More than half of adult children say conversations with their parents about family money make them uncomfortable, the Home Instead Senior Care Network found. That same research shows that 70% of family money conversations occur only after a health crisis or other emergency.

At this age, many of us know first-hand how difficult it can be to unravel an ailing or deceased parent’s finances and legacy plans. Digging up account numbers, passwords, and directives is a time-consuming chore that could be so much easier if everyone was, well, more like my Dad.

When there’s a will…

Yet few of us have written anything down or had the family money talk with our kids. Incredibly, nearly half of American adults aged 50 to 64 don’t have a will, according to Gallup.

And few have made critical expectations about family finances clear. For instance, seven in 10 parents age 55 and older expect one of their offspring will help them manage their investments in retirement, a Fidelity study found, but 36% of the adult children identified for the role don’t know Mom and Dad have mentally assigned them the task.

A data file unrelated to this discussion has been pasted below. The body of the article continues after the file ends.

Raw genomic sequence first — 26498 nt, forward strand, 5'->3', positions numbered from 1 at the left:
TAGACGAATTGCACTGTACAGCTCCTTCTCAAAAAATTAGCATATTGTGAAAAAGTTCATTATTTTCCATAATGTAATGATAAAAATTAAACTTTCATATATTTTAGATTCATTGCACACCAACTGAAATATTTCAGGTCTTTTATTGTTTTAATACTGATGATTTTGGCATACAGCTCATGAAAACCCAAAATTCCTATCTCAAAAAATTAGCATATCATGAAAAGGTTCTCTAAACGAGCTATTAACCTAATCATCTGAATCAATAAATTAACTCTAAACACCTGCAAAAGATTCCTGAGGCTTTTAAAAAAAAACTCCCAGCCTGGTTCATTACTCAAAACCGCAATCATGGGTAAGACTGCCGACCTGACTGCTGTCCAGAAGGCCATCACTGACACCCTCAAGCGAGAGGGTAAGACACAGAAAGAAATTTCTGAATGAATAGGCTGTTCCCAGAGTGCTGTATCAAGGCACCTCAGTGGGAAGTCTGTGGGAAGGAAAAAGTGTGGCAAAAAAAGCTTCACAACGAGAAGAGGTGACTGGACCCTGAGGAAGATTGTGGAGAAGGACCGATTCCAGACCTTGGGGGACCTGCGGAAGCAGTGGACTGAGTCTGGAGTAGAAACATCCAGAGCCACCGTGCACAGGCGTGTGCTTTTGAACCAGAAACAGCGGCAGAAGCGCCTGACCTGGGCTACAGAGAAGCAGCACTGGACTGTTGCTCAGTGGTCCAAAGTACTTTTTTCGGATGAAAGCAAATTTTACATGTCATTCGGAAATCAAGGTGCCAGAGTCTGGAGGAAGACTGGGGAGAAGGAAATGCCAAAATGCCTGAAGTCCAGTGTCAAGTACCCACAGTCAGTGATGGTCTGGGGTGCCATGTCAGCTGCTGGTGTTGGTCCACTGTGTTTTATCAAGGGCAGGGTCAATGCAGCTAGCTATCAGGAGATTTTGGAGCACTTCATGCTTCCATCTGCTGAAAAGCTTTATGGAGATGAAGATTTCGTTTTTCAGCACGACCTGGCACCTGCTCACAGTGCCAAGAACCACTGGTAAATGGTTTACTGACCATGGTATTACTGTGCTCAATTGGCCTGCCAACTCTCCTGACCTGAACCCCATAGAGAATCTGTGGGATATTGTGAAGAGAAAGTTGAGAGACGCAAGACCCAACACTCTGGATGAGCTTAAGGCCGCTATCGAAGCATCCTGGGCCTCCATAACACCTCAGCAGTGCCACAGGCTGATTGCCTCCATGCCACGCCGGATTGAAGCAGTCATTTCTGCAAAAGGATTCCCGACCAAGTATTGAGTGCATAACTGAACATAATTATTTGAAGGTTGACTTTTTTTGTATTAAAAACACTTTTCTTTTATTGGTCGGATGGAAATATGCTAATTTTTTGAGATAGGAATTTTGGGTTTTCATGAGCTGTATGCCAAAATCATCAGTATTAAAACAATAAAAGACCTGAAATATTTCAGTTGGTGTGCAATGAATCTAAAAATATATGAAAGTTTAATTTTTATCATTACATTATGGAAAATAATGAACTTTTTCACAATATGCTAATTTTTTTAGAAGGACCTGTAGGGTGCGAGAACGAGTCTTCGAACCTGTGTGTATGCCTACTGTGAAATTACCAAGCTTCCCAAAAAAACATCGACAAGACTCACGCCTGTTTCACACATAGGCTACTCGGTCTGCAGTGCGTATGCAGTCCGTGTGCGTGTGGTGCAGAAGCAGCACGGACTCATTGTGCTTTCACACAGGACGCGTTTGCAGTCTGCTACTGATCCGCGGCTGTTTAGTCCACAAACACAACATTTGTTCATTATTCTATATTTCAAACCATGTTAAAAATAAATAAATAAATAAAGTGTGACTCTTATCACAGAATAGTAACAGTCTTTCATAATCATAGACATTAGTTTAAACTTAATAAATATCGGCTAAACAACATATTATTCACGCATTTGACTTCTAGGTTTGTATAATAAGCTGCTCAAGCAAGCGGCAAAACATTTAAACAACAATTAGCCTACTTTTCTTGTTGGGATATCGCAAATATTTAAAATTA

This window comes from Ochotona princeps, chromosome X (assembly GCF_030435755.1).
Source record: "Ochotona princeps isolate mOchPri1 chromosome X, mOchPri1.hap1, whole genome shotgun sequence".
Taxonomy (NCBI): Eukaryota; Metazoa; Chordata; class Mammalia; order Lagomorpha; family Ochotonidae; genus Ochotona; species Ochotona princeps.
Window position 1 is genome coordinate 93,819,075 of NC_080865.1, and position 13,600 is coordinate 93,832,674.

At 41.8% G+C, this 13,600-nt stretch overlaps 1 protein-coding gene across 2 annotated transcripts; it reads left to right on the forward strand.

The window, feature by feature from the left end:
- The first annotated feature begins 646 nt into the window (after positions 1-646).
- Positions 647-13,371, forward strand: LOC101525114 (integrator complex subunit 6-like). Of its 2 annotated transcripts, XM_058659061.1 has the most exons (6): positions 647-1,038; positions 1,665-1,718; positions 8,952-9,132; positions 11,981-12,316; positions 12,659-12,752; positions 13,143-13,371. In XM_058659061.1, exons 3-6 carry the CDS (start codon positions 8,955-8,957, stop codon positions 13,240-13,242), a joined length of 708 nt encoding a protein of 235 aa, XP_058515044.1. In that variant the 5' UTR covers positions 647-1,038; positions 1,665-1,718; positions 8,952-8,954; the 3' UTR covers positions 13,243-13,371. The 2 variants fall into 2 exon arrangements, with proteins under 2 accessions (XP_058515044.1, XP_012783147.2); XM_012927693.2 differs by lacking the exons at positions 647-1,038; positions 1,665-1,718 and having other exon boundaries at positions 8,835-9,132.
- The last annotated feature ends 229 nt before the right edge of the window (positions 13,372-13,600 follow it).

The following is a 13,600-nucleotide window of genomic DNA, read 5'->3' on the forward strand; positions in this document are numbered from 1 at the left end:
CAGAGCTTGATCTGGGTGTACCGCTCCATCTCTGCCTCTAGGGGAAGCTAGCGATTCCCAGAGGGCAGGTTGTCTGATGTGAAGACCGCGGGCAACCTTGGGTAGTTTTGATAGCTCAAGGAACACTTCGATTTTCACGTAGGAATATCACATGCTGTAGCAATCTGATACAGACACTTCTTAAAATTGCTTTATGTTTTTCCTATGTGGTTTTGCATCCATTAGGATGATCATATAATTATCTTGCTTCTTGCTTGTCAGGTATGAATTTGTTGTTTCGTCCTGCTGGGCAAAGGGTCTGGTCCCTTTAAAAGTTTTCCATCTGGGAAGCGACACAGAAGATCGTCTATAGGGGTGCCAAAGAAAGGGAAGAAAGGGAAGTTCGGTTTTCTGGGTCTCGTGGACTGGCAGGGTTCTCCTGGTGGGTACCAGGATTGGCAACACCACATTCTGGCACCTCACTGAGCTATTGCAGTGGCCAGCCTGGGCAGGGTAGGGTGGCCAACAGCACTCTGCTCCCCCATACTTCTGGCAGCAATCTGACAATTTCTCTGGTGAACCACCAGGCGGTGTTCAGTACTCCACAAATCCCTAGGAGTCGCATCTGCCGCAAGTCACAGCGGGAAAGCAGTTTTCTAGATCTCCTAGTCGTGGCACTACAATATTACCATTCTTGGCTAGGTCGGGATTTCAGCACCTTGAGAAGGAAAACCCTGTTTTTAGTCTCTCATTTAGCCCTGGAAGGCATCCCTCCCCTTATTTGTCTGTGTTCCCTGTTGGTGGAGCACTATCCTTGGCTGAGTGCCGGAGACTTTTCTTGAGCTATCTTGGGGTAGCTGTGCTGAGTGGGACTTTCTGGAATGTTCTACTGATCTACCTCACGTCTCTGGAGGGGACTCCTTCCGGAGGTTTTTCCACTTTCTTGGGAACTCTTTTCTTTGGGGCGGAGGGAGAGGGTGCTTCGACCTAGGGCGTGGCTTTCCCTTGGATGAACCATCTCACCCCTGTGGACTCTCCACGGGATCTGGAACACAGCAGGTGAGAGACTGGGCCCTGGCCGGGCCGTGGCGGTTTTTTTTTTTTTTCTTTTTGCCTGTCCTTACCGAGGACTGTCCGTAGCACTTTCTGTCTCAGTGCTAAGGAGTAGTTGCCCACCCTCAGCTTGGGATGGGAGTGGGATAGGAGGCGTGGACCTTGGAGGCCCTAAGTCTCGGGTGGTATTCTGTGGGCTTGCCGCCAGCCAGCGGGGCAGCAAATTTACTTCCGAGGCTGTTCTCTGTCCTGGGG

“Being open and willing to share your finances with grown children is one of the biggest issues I have with my clients,” says John Cooper, a financial planner at Greenwood Capital in Greenwood, S.C. “They are robbing themselves of the opportunity to talk about their values and why they have arranged things a certain way.”

Start with the basics

So, how much should your kids know about your money? If you are healthy and possibly still working, and the kids are just launching their careers, don’t forage too deep into the weeds.